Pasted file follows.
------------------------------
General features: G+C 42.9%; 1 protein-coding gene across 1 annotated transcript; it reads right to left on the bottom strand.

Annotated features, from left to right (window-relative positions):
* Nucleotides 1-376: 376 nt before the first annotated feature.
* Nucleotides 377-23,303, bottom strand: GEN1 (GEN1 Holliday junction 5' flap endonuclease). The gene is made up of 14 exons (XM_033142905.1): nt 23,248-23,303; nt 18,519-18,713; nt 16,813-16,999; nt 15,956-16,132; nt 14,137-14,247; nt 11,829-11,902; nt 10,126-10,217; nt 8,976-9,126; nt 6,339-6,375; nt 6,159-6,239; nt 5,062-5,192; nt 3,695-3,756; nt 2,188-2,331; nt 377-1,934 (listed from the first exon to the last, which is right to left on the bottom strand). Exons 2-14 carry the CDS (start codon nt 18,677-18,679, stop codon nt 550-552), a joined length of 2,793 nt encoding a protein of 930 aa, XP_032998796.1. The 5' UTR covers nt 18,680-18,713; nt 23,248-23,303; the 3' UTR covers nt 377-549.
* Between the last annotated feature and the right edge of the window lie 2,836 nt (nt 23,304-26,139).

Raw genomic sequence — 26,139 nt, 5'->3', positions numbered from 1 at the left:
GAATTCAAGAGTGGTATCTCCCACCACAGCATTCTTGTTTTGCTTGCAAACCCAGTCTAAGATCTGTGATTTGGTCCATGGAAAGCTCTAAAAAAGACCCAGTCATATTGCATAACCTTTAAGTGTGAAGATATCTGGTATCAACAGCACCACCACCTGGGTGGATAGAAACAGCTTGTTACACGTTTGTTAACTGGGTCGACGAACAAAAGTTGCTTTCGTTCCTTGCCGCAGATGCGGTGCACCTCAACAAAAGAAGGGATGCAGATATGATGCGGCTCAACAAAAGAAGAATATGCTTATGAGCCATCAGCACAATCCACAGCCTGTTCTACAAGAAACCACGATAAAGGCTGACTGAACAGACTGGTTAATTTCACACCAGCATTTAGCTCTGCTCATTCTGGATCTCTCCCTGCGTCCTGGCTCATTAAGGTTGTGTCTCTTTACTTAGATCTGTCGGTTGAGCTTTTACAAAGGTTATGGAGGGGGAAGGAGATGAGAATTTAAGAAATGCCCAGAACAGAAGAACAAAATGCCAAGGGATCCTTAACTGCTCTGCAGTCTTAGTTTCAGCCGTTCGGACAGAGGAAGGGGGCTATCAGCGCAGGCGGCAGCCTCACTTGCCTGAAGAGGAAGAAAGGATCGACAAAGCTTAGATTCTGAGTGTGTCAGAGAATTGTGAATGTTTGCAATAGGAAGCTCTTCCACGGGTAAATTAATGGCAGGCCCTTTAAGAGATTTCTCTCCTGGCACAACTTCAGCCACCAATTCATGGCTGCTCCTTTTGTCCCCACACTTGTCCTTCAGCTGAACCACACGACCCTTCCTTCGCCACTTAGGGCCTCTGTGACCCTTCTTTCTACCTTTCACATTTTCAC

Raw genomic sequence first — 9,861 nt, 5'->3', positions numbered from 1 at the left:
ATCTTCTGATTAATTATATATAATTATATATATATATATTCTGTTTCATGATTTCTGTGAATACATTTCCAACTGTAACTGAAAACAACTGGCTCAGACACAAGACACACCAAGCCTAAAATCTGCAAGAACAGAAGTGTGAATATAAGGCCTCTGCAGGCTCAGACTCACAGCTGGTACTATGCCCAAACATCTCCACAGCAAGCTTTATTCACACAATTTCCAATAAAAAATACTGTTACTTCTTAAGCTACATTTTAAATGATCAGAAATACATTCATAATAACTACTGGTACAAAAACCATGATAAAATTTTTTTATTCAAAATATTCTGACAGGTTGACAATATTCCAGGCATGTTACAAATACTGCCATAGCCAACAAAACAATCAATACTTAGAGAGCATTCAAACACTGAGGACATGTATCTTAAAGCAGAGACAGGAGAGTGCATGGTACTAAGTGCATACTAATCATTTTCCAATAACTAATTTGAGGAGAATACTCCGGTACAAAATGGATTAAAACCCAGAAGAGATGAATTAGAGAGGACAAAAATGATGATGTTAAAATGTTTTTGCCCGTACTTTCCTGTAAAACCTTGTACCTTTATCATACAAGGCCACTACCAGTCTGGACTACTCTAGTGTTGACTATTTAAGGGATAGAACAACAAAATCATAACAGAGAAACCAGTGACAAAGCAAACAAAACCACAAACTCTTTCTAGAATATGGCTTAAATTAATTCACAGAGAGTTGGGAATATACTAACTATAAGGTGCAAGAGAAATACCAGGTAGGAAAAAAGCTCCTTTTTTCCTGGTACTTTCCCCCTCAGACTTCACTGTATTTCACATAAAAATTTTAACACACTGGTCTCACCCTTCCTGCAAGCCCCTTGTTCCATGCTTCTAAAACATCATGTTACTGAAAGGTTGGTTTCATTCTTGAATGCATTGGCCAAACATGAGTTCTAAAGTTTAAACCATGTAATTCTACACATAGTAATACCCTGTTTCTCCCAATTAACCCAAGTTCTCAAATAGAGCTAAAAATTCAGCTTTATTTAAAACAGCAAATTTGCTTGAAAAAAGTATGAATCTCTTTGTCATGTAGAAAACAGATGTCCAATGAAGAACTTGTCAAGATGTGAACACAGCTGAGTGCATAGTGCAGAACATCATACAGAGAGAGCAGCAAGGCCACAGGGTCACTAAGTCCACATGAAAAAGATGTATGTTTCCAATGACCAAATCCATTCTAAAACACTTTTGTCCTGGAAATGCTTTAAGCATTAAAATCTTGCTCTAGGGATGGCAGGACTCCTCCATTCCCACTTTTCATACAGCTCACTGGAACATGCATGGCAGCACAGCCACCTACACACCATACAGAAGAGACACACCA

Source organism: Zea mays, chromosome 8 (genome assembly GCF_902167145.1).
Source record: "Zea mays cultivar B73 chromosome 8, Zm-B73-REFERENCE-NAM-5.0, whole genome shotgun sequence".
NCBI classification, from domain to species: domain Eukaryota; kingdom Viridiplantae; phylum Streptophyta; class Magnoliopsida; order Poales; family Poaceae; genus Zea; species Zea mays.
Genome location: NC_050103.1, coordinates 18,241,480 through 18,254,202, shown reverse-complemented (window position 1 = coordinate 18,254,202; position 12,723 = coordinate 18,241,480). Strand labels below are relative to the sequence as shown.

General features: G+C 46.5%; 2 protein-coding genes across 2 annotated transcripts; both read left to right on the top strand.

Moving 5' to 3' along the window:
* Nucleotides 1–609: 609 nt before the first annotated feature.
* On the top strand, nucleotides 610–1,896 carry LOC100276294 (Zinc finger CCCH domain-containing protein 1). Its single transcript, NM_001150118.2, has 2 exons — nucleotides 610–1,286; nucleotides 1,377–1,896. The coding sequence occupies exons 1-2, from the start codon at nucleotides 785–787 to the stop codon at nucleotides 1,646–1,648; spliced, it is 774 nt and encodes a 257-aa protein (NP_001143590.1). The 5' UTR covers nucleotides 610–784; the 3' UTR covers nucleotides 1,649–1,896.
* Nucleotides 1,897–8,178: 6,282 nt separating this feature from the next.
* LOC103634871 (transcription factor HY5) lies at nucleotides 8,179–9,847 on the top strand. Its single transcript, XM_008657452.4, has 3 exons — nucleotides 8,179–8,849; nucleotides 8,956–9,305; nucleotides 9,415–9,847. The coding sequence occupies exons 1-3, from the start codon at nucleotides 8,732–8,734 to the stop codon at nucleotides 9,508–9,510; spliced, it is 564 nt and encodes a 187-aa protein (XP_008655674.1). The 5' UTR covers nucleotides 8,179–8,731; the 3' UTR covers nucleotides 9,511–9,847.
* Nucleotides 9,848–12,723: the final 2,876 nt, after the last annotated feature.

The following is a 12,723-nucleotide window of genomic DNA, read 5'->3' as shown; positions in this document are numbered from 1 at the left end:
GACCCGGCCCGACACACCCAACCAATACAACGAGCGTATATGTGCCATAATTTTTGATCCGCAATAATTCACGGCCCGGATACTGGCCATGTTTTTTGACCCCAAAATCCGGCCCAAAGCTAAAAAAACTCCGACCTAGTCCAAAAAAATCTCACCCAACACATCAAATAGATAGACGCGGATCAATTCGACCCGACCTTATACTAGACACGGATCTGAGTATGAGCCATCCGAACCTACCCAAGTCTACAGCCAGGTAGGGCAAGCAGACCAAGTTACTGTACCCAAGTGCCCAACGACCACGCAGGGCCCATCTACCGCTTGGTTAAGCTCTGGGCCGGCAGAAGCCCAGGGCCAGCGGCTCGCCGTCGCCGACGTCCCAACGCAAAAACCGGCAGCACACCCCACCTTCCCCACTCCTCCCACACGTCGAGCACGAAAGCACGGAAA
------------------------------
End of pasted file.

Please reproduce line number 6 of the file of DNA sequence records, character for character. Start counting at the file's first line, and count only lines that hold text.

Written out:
Raw genomic sequence — 26,139 nt, 5'->3', positions numbered from 1 at the left: